Geochronologia intruzji waryscyjskich

Katarzyna Jarmołowicz-Szulc


Dokonano przeglądu oznaczeń izotopowych intruzji waryscyjskich na obszarze Sudetów (w obrębie granic Polski) na tIe datowań Masywu Czeskiego, a następnie plutonów Europy Zachodniej. Waryscyjskie granitoidy można podzielić na synorogeniczne i późno- lub postorogeniczne.


Since the last 25 years have brought numerous radiometric determinations of the European Variscides it seems to be impossible to present all of them in form of a short paper. The aim of the paper is. therefore, [0 show the majority of the Polish data on the phone of the Bohemian Massif ODes with further implications to the Western Europe.

Several items should be discussed before an interpretation of the age data. namely: -what is the value obtained in the laboratory, - what do we date exactly. and -with which reproducibility do we get an age information for mineral or rock.

In short - experimental results represent not an age but radiometric measurements which are further calculated into the apparent age values of the radioactive system. The age itself is not "absolute" - it is a completely relative value which might be properly understood only in relation to geological and geochemical processes.

Geochronological data of the Variscides are presented starting from the granitoids of the Polish part of the Sudetes. These rocks have been dated with K - At method (Tab. 3, Fig. 2) and in a few cases only - by Rb-Sr and FT ones (Tab. 4). Two or three distinct maxima of age might be ob· served corresponding to the values of: 280, 310 and 330 my.

The Sudetes represent a marginal part of the Bohemian Massif. The K - Ar data are, therefore, quoted for the whole complex (Tabs. 5, 6). The granitoids of the central part of the Massif show the oldest age (about 340 my) whereas granites of both central and marginal zones seem to be younger (about 300 my).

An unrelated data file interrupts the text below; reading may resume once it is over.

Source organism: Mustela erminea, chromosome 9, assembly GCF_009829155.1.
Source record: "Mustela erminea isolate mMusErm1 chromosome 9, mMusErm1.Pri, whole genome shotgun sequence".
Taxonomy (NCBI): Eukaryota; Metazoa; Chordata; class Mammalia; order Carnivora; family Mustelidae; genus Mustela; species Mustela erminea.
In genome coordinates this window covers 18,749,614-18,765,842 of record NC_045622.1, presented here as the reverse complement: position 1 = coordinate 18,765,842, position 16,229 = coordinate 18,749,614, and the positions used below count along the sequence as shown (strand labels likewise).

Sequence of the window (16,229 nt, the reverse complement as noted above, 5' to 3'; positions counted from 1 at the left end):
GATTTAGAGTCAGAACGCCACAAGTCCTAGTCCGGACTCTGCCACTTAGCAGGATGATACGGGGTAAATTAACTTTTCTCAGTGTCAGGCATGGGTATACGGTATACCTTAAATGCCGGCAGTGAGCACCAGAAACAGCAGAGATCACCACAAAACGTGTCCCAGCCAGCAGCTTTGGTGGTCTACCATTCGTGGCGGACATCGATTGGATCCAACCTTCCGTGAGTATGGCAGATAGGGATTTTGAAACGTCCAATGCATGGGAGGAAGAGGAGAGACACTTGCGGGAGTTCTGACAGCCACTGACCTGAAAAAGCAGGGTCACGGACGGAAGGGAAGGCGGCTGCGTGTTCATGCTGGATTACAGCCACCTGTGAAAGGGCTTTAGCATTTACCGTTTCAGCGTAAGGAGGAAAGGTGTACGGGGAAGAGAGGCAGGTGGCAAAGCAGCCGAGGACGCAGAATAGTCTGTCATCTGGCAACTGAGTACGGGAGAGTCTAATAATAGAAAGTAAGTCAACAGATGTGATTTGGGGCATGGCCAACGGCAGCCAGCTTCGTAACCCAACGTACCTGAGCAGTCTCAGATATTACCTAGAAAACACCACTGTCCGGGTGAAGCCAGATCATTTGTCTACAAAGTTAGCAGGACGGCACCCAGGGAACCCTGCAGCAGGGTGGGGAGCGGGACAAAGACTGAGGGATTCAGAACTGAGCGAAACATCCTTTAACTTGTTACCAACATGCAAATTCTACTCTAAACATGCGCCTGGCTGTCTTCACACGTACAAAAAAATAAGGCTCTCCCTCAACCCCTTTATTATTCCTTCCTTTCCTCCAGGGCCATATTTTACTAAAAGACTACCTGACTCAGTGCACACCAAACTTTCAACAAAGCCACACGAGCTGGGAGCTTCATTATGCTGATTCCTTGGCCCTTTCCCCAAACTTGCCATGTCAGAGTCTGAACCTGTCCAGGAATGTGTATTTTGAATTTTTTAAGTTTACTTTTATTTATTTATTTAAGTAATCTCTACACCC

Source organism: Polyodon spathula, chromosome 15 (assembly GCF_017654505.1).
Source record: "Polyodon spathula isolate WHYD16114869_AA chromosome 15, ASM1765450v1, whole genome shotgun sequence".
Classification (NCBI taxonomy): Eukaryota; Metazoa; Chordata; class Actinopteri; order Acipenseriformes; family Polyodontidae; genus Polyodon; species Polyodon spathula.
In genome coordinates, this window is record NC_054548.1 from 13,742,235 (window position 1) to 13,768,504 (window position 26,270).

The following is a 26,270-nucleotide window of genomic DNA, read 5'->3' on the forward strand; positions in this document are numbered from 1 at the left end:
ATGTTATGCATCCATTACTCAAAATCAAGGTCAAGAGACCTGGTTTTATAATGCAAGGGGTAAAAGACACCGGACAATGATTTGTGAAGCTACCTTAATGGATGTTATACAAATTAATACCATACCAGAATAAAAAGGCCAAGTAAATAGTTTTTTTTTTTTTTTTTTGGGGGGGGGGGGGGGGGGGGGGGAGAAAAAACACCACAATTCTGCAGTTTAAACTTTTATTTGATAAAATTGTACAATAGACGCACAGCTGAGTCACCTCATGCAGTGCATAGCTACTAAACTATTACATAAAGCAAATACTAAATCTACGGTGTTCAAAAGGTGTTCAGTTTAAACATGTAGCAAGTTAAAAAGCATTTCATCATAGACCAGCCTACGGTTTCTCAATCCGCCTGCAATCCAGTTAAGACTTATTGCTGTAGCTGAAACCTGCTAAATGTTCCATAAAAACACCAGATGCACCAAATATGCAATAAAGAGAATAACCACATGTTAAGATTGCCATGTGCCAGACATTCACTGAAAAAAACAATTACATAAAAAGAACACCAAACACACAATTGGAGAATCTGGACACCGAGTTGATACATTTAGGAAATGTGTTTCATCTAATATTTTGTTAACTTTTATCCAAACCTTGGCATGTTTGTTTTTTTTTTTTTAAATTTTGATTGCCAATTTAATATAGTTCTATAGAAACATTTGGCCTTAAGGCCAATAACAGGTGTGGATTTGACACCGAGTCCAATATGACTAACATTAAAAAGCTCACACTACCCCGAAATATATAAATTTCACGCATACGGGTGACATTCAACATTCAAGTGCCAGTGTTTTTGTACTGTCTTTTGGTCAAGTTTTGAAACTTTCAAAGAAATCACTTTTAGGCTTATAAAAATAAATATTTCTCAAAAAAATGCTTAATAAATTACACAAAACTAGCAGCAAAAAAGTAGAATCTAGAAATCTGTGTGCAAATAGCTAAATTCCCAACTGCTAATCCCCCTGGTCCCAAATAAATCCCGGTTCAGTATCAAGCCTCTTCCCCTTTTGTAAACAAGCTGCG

The Bohemian Massif in its turn is in Europe not separated as it concerns its Variscan activity and metamorphism (Fig. 4). It belongs to the numeral plutons which extend from the Iberian Peninsula to the Middle Europe. Fig. 5 shows the European Variscides on the ground of the Caledonides as well as Tab. 7 presents some radiometric Rb - Sr data of the Bohemian Massif and other complexes of Western Europe.

Basing on the geochronological data it might be concluded that Variscan granitoids might be divided into synorogenic (320 - 370 my or 340 - 360 my according to the different authors) and late - or postorogenic ones (250 - 310 my or 290 - 300 my, respectively). The low grade metamorphic maxima occurred possibly about 330 ± 15 and 300 - 310 my ago. Polish granitoids belong to the second group showing, however, some regional variation not discussed in paper.

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